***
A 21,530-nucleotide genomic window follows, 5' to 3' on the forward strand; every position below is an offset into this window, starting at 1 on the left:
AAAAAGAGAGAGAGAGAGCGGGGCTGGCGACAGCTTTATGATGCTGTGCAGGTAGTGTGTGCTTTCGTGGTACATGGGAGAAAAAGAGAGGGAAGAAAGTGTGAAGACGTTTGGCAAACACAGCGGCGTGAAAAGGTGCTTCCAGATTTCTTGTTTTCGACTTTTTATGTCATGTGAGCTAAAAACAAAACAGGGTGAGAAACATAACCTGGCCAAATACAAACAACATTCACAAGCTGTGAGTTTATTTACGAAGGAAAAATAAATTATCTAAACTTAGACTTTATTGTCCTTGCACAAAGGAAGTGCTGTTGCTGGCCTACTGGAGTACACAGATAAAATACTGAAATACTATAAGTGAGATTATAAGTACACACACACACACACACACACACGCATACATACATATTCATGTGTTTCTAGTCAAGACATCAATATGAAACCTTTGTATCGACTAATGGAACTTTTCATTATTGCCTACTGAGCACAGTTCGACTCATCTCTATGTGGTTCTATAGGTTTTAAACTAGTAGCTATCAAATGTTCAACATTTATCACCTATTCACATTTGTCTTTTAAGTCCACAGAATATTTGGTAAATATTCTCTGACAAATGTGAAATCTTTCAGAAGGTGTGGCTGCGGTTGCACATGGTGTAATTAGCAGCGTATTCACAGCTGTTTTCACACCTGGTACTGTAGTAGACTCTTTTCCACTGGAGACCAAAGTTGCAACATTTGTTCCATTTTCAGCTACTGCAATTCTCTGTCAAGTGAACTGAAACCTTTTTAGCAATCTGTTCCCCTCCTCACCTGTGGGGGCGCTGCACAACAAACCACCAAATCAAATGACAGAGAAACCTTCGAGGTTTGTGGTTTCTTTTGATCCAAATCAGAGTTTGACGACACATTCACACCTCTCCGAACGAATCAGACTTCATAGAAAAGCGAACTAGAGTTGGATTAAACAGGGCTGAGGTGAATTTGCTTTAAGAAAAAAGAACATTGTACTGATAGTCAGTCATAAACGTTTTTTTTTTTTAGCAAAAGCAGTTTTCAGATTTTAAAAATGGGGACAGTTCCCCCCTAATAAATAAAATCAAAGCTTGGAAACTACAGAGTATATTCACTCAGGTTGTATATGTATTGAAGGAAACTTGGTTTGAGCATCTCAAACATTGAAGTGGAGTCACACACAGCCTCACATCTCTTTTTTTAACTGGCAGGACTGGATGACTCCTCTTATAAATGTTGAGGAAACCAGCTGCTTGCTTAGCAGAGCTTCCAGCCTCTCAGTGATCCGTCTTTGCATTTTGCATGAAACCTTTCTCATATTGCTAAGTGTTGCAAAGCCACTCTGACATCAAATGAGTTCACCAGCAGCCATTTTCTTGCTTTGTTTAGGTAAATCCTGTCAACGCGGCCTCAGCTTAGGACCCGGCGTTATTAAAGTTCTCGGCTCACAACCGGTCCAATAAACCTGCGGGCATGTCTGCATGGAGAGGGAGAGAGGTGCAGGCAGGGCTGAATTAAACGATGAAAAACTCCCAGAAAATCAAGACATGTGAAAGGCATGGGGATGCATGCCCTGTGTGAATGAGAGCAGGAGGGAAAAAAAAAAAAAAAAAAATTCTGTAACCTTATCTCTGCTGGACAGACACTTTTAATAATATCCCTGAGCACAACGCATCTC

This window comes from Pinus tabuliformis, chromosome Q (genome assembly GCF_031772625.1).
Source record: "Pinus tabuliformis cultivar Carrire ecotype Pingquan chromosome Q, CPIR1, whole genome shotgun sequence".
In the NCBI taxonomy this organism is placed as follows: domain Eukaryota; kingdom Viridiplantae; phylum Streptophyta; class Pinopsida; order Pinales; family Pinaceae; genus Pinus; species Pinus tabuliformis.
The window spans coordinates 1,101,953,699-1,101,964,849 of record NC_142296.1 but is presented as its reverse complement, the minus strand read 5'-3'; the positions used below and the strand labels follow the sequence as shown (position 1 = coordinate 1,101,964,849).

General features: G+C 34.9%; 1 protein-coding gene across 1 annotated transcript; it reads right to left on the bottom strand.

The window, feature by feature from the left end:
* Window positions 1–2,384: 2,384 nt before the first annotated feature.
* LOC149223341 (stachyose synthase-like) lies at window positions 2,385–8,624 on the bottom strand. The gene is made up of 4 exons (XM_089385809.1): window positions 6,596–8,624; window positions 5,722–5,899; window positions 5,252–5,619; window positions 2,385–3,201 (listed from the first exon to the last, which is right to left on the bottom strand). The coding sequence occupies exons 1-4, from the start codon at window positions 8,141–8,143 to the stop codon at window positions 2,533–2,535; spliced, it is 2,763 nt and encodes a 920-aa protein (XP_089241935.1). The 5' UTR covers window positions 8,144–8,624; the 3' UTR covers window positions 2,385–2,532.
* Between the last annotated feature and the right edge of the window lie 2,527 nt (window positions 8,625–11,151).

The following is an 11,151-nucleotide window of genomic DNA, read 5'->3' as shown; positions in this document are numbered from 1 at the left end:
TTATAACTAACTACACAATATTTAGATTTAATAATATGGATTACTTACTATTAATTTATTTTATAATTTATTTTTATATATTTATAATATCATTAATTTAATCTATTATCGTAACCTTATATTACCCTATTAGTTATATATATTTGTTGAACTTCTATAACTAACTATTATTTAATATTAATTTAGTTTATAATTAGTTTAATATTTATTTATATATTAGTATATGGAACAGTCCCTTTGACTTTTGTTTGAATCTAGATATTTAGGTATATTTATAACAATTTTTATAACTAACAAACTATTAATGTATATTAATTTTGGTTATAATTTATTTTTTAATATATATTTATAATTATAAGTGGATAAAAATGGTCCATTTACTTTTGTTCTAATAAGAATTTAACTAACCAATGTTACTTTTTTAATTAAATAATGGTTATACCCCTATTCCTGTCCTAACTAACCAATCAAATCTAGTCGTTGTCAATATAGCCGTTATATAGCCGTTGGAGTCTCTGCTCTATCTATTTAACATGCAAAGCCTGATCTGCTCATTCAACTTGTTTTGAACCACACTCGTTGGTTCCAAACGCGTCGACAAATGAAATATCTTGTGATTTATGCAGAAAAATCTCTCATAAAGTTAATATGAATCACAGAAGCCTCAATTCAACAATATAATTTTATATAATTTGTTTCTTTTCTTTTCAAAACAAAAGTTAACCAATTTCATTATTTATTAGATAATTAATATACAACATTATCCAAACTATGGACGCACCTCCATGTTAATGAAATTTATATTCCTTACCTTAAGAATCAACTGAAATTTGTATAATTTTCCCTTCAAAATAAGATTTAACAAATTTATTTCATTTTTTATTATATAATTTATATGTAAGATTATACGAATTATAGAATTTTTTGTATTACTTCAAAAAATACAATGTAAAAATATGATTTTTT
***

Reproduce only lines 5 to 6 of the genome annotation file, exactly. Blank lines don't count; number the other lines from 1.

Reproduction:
In the NCBI taxonomy this organism is placed as follows: domain Eukaryota; kingdom Viridiplantae; phylum Streptophyta; class Pinopsida; order Pinales; family Pinaceae; genus Pinus; species Pinus tabuliformis.
The window spans coordinates 1,101,953,699-1,101,964,849 of record NC_142296.1 but is presented as its reverse complement, the minus strand read 5'-3'; the positions used below and the strand labels follow the sequence as shown (position 1 = coordinate 1,101,964,849).